As New York City’s most popular borough, the risk of pedestrian fatalities and injuries is greater than in other boroughs. Last week we began our newest blog series which highlights the most dangerous intersections in Brooklyn for pedestrians. The first article in our series was described the intersection of Eastern Parkway and Utica Avenue. The intersection that we will be describing this week is Flatbush Avenue and Avenue H, which had 7 collisions in 2014.
This intersection troubling to pedestrians because both roads are very wide with Flatbush Avenue being 65 feet wide and Avenue H being 40 feet. Flatbush has two travel lanes going in each direction and Avenue H is a two lane street with one lane going in each direction. On top of the street width, the intersection only has one sign related to pedestrian traffic – a singular “Stop” sign at the northwest corner on a service road. The lack of signage and wide streets is fatal for pedestrians if drivers aren’t fully focused on the road, which is the cause of 25% of pedestrian accidents in Brooklyn.
In August 2013, a man was struck by a tractor trailer as he crossed Flatbush Ave. The man was taken to Kings County Hospital with a serious arm injury but was expected to make a full recovery.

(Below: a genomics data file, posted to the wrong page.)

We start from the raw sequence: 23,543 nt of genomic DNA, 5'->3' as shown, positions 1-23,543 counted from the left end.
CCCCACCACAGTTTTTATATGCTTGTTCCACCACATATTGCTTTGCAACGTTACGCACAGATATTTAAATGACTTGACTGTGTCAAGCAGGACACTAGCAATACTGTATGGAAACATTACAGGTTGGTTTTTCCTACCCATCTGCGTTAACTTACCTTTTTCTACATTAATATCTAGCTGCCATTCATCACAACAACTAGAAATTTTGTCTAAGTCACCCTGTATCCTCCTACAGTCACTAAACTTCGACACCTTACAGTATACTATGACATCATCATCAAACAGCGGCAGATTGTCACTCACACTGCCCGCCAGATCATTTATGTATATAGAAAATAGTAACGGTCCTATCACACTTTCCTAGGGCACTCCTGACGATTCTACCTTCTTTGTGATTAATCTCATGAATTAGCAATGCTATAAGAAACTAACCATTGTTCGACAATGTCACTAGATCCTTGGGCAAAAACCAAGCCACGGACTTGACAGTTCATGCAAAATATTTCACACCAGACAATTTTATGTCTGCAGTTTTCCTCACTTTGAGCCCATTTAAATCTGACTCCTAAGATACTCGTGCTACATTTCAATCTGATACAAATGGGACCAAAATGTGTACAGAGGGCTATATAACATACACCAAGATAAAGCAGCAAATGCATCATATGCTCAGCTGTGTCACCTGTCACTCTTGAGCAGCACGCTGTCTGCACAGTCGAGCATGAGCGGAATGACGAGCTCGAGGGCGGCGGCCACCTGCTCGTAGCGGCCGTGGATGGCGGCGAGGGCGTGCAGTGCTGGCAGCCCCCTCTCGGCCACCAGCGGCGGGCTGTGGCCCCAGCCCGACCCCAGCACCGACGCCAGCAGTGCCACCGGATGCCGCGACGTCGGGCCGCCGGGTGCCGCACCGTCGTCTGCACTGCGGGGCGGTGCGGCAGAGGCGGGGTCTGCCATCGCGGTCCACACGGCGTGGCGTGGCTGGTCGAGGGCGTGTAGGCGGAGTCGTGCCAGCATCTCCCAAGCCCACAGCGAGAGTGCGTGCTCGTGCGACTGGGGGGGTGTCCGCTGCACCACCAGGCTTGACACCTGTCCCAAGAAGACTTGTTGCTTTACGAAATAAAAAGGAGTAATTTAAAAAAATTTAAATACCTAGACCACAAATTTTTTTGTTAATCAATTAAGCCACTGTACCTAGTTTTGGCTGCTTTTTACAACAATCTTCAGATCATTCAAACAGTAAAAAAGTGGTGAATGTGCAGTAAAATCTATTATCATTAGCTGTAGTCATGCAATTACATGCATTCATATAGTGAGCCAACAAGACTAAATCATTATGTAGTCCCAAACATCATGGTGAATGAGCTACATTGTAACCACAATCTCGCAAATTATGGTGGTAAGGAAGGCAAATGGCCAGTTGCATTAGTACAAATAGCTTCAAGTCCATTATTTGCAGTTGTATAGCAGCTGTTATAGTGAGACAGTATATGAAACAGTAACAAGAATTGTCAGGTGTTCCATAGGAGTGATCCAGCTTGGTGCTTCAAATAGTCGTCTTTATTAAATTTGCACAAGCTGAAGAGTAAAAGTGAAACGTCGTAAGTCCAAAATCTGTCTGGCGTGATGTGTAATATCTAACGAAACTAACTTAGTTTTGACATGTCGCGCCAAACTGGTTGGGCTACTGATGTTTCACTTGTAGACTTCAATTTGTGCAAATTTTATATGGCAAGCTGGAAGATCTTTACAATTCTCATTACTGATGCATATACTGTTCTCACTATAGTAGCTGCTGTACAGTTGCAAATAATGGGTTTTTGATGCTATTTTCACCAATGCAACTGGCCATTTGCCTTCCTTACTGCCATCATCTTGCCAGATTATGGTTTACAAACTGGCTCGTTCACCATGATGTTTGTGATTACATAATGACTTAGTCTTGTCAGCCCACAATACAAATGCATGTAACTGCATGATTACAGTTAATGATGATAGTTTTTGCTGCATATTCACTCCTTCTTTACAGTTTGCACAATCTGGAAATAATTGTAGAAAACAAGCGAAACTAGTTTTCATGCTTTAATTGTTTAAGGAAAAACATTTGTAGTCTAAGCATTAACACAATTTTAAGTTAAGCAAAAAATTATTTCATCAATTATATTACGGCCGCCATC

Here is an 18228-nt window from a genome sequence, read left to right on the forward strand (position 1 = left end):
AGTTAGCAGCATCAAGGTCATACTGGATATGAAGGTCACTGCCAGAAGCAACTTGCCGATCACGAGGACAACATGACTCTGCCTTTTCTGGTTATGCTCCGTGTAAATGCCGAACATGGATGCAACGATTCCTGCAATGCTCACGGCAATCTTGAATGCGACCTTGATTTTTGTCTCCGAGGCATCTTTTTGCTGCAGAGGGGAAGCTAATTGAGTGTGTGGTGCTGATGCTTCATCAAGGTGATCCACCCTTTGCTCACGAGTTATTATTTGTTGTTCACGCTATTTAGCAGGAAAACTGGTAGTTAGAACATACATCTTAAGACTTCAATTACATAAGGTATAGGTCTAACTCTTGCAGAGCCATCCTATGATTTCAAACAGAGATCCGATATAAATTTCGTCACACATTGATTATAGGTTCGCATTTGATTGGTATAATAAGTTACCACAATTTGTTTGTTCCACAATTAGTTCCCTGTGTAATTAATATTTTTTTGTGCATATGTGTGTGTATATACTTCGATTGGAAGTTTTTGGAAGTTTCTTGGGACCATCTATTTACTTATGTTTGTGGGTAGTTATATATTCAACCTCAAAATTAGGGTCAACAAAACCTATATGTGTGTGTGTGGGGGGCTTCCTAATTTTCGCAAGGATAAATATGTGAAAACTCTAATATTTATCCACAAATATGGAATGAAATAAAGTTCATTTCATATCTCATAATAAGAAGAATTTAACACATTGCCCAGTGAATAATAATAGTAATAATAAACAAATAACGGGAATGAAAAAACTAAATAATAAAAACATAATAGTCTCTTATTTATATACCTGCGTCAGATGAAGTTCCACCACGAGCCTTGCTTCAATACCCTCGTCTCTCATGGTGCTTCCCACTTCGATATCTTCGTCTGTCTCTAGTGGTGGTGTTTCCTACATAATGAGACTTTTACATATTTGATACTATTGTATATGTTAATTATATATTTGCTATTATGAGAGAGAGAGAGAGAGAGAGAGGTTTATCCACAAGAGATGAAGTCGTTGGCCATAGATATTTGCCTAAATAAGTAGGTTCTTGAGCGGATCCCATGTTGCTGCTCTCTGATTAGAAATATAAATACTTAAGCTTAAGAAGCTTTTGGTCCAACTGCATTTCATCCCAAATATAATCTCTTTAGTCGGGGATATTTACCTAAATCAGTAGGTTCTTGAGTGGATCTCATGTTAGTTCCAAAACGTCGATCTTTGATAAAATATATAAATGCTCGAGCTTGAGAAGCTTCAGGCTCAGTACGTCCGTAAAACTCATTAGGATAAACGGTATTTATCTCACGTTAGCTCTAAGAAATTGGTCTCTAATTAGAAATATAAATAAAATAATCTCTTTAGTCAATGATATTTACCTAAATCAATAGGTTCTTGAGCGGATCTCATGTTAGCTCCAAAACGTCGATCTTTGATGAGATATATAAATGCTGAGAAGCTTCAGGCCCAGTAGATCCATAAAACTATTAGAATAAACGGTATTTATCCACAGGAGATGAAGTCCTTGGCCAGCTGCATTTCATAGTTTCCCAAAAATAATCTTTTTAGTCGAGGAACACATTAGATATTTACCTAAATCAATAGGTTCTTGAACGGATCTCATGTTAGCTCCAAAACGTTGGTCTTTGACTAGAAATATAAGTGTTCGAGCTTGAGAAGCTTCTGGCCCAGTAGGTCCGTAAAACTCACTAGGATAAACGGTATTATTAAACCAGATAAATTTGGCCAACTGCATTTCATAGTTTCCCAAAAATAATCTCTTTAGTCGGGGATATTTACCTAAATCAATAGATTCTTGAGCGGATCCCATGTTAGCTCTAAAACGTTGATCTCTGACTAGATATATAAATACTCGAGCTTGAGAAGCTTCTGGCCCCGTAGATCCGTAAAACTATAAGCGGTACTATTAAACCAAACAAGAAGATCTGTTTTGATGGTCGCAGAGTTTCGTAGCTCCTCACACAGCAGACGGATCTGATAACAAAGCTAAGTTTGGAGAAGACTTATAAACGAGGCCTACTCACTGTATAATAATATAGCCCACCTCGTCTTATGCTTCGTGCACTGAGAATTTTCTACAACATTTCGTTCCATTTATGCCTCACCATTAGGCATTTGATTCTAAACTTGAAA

Another factor that makes Flatbush and Avenue H one of the dangerous intersections in Brooklyn is that Flatbush is one of Brooklyn’s busiest arterial streets. Traffic on Flatbush is heavily trafficked road and with a shopping center near the intersection pedestrians are constantly walking around the area.
In 2004, a passenger car collided with a city bus, sending eight people to the hospital. According to reports, the car made a left turn in front of the bus and struck the front left bumper. All of the car’s passengers and the bus riders who where injured in the accident only suffered minor injuries.
Recommendations that have been made to make the intersection safer for pedestrians is to add more cross walks to the intersection, adding pedestrian warning signs on every street corner, and build a raised concrete refuge island for pedestrians as the cross the street. Improvements are being made to the area under Vision Zero, but until all of the proposed projects are completed pedestrians should be aware of their surroundings when at this intersection.